Taped up with some TJ bags. This would be kinda funny to have some Trader Joe bag inlay and glass it like this.

Cloth cut and ready

Thursday, May 3, 2012

Flowers doing their part

When I first started gardening I could have care less about flowers but I'm beginning to realize that they are an integral part of a healthy garden.  The flowers attract birds and insects and help create a healthy ecosystem. I have seen a few hummingbird hanging around and I figured that instead of purchasing a hummingbird feeder and filling it with colored sugar water, I'd plant some flowers that would be to their liking. Real food for all! Also I could use the help from the bees with pollination, especially since my zucchini has already started producing flowers of both sexes!! The female flower has a thick stem, while the male's is thin and dainty. Last year I only got female flowers so I'm happy to see both.
Today I got more compost for the plot and home. I can't help but feel much cooler when I'm carrying compost in the back of my car. Mostly because because it means I'm about to do some gardening! 

The garden at home is a monster! It's a battle to death between the brussel sprout, zucchini, and artichoke. My money is on the artichoke, that thing grow on a daily basis. I feel bad for the strawberries which are being crushed by the brussel sprout, but I figure if they make it through this they be unstoppable in the future. The sugar snap peas just can't seem to figure out the trellis. They keep getting bigger but instead of using the trellis right next to them they just rather get tangle up with their neighbors. I keep trying to coax them to climb but they just don't get it.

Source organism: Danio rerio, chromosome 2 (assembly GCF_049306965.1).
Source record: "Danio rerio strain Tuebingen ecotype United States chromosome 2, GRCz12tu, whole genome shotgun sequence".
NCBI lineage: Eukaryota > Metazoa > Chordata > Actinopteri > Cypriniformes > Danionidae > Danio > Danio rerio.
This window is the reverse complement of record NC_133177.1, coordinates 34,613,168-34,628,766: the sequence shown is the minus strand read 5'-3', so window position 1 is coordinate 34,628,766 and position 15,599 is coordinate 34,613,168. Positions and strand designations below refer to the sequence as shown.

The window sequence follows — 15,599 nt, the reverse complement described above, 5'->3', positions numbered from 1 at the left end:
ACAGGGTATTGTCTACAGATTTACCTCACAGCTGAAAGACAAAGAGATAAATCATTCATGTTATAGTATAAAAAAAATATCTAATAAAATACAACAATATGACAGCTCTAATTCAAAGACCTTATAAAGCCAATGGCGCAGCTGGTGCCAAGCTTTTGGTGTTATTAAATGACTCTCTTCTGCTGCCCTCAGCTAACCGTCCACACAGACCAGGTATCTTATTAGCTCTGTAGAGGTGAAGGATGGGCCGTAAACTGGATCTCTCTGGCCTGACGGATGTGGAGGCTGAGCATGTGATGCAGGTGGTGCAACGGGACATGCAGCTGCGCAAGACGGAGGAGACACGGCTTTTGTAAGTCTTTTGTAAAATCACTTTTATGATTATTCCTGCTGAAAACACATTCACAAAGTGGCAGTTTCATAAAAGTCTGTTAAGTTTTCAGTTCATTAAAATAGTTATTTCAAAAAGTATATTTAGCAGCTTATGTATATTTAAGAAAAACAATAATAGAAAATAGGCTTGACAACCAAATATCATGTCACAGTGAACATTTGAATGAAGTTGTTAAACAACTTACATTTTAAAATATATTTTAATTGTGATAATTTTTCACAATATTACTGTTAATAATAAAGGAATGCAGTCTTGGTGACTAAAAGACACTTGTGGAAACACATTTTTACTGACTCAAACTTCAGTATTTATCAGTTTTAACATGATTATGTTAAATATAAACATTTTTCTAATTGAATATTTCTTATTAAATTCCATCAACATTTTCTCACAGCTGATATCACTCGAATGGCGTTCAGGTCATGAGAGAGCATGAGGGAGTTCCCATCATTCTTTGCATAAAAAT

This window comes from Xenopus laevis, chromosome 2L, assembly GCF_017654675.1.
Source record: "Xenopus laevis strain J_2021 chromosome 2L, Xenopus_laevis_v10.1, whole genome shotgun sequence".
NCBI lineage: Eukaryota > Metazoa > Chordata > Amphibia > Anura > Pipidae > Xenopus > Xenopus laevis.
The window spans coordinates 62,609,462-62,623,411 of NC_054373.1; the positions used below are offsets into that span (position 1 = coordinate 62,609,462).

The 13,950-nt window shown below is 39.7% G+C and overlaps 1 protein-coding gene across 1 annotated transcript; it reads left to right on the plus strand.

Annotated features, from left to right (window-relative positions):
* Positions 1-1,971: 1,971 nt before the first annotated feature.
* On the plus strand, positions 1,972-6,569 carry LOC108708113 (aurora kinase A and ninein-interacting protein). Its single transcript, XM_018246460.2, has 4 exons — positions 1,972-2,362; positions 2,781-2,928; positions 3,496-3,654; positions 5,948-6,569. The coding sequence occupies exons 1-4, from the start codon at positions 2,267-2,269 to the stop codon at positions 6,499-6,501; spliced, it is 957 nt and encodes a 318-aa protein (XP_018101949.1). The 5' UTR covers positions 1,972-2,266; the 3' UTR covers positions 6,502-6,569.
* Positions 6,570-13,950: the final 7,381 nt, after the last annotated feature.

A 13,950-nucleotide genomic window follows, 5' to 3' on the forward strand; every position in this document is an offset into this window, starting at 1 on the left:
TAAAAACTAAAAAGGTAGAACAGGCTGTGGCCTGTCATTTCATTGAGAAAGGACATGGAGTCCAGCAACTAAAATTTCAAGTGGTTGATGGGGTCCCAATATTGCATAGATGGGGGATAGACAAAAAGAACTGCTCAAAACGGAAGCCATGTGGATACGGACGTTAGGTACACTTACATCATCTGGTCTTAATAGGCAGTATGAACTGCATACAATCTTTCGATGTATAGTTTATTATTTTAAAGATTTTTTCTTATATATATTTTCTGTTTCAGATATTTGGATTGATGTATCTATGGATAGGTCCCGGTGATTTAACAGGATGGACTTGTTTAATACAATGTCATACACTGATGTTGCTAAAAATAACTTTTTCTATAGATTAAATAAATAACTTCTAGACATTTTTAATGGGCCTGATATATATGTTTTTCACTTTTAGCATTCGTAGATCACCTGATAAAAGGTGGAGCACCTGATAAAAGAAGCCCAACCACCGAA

As for that the lizard previously mentioned, I need to be happy he/she thinks my garden is a suitable home. I've come to figure out that it's an Alligator lizard which feeds on insects. Hopefully it has a preference of pests over the beneficial.

Tuesday, May 1, 2012

Garden Happenings

 Last week I went and got free compost. Los Angeles Country has a free mulch program with a few different locations and luckily the closest to me is in San Pedro. Even though it referred to as mulch it's so well broken down it can be used as compost. I cover the back of my SUV with a tarp and filled it up as much a possible. I love that there so many great resources out there to garden inexpensively. I will not be buying more dirt from now on. My garden looks much better and hopefully the plants will be much happier.

 This whole gardening thing is a learning experience and I have to keep reminding myself that it won't be perfect. On that note, the carrot, leek, and onion seeds all failed to sprout and only half of the chard and cabbage came up. Oh well, I planted some corn, green beans, and radish seeds and transplanted two tomatoes, three peppers and some marigolds. I wanted to do everything by seed, but I'm impatient and wanted to look a little more lively already. The corn has already began to sprout and a few radishes have been spotted!

While I can't get certain seeds to sprouts, I've been having a plethora of volunteer plants taking over. I add compost from home and with that came the seeds of rotting vegetables. So far it's been tomatoes and squash, but I couldn't tell you which kind of squash it is because they all look the same. I didn't want those plants taking over so I have placed them in pots and transported them home. One tomatoes got planted and a few of the squash. The rest might get thrown on Craigslist free once they're bigger.

I apparently have a garden companion these days. I first spotted this lizard a few weeks ago and kindly removed him/her from the garden to the side of the house. Well he/she has been spotted a few more times, everything time it's bigger too. I don't have a problem with lizards but this one startles me every time. I'm trying to be cool with it, but I don't want to be friends. It might get thrown on Craigslist free too...